June 7, 2013 — University Neighborhood Partners, a department of the University of Utah invites the university community and residents of west Salt Lake to join them for dinner and activities at local neighborhood parks this summer, beginning June 18 at Jordan Park. A six-week program, Partners in the Park aims to encourage and promote higher education to the youth, acquaint residents with the university and strengthen community engagement.
“Partners in the Park helps connect the U with westside residents and non-profit agencies in a fun and informal way,” said Teresa Molina, associate director of University Neighborhood Partners. “These first interactions often create an opportunity to more openly discuss continuing education after high school, and help to begin addressing obstacles early on. For many, Partners in the Park is the first step on a pathway to higher education.”
At the kick-off event to be held June 18 at Jordan Park, seven scholarships will be awarded to deserving community members who have overcome many obstacles on their path to higher education. Scholarships are provided by private donors and the University of Utah Alumni Association.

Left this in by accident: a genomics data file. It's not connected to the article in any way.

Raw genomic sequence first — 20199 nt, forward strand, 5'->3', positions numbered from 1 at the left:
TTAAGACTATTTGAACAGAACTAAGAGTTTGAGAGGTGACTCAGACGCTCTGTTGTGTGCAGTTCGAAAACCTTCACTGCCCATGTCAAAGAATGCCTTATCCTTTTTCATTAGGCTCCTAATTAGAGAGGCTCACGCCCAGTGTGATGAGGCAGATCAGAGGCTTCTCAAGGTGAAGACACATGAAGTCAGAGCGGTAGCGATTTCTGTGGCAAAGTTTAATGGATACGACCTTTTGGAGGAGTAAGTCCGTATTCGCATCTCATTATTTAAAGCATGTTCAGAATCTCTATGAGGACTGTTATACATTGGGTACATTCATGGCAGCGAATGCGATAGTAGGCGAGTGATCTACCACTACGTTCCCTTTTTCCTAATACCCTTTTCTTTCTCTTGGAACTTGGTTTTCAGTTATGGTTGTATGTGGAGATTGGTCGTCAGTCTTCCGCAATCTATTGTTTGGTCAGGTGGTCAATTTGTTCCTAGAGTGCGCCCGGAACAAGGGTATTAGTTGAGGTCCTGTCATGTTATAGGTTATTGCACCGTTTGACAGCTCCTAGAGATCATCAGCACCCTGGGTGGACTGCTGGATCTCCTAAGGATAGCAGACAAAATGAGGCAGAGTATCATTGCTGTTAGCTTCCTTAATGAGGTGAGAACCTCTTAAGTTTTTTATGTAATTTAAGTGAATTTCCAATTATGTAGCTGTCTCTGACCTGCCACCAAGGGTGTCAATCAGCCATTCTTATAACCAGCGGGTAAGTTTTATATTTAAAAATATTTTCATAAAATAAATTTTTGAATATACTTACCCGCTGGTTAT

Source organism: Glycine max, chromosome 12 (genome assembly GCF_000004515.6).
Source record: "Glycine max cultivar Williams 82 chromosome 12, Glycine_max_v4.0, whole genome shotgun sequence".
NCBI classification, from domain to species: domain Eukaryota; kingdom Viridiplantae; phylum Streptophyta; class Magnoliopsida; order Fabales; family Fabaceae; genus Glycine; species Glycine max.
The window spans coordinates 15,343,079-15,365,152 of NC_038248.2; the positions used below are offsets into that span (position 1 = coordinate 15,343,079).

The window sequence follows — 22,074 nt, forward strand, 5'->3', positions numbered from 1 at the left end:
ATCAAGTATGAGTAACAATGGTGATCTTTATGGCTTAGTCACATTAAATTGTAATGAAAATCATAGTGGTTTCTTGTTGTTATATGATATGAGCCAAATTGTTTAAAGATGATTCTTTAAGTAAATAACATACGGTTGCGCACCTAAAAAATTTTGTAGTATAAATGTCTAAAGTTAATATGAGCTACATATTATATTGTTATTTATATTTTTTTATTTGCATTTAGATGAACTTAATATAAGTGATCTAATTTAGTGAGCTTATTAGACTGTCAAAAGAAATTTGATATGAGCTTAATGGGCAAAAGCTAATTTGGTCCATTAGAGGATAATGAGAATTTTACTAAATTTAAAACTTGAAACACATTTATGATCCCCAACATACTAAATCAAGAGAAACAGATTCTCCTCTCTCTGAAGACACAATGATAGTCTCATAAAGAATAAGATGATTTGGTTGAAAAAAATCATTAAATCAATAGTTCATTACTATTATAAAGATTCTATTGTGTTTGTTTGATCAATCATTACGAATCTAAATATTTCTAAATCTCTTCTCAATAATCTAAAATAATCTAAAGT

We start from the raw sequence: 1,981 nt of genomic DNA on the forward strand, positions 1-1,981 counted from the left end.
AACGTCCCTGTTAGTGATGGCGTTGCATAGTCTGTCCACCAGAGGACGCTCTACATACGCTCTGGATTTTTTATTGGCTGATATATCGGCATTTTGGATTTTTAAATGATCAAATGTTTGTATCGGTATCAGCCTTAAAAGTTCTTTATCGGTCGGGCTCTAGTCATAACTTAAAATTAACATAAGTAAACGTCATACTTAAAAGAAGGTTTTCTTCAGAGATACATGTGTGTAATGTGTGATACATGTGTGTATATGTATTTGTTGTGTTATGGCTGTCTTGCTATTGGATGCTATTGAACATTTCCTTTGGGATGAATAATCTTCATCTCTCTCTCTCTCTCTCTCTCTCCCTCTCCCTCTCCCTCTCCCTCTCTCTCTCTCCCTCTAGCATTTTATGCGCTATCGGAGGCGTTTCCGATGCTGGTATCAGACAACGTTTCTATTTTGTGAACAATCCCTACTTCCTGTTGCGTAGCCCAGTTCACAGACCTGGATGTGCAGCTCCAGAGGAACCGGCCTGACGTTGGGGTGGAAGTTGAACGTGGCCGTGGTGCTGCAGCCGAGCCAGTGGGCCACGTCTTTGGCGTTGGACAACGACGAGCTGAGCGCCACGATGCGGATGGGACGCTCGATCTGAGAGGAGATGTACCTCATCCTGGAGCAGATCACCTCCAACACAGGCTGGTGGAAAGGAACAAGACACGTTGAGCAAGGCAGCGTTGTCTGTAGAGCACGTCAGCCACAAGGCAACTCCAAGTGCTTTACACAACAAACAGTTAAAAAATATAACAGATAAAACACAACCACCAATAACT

Each event begins at 6 p.m. and includes a free picnic dinner with activities for children and adults. Families will enjoy crafts, raffles, relay races and face painting provided by the U, local agencies and residents. Information on ways to access health services, health insurance and healthy habits will be also provided.
Schedule of events:
June 18 at 6 p.m.: Jordan Park, 1060 S. 900 W.
June 25 at 6 p.m.: Riverside Park, 739 S. 1400 W.
July 9 at 6 p.m.: Sherwood Park, 400 S. 1500 W.
July 16 at 6 p.m.: Rose Park Elementary, 1125 W. 1000 N.
July 30 at 6 p.m.: Poplar Grove Park, 800 S. 1200 W.
August 6 at 6 p.m.: Constitution Park, 300 N. 1200 W.
About University Neighborhood Partners
University Neighborhood Partners brings together the University and westside community resources for reciprocal learning, action and benefit. UNP sets out to address historical inequity by understanding systemic barriers that have prevented access to higher education and to rewrite that history so residents of the westside see themselves as holders and creators of knowledge.